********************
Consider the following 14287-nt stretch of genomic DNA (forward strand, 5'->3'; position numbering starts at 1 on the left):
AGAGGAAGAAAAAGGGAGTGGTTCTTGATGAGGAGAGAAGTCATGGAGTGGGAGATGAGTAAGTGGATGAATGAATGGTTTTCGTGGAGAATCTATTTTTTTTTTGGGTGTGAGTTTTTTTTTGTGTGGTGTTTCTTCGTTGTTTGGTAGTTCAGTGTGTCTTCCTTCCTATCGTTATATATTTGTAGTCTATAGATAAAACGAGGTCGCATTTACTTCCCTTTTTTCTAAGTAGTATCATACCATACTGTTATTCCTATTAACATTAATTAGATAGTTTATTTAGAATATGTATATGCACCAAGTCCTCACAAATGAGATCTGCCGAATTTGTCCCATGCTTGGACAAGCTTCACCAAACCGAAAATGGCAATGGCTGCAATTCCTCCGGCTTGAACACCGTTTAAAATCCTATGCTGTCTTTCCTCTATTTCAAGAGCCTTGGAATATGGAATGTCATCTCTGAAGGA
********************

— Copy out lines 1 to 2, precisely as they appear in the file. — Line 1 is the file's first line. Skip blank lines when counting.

Consider the following 14287-nt stretch of genomic DNA (forward strand, 5'->3'; position numbering starts at 1 on the left):
AGAGGAAGAAAAAGGGAGTGGTTCTTGATGAGGAGAGAAGTCATGGAGTGGGAGATGAGTAAGTGGATGAATGAATGGTTTTCGTGGAGAATCTATTTTTTTTTTGGGTGTGAGTTTTTTTTTGTGTGGTGTTTCTTCGTTGTTTGGTAGTTCAGTGTGTCTTCCTTCCTATCGTTATATATTTGTAGTCTATAGATAAAACGAGGTCGCATTTACTTCCCTTTTTTCTAAGTAGTATCATACCATACTGTTATTCCTATTAACATTAATTAGATAGTTTATTTAGAATATGTATATGCACCAAGTCCTCACAAATGAGATCTGCCGAATTTGTCCCATGCTTGGACAAGCTTCACCAAACCGAAAATGGCAATGGCTGCAATTCCTCCGGCTTGAACACCGTTTAAAATCCTATGCTGTCTTTCCTCTATTTCAAGAGCCTTGGAATATGGAATGTCATCTCTGAAGGA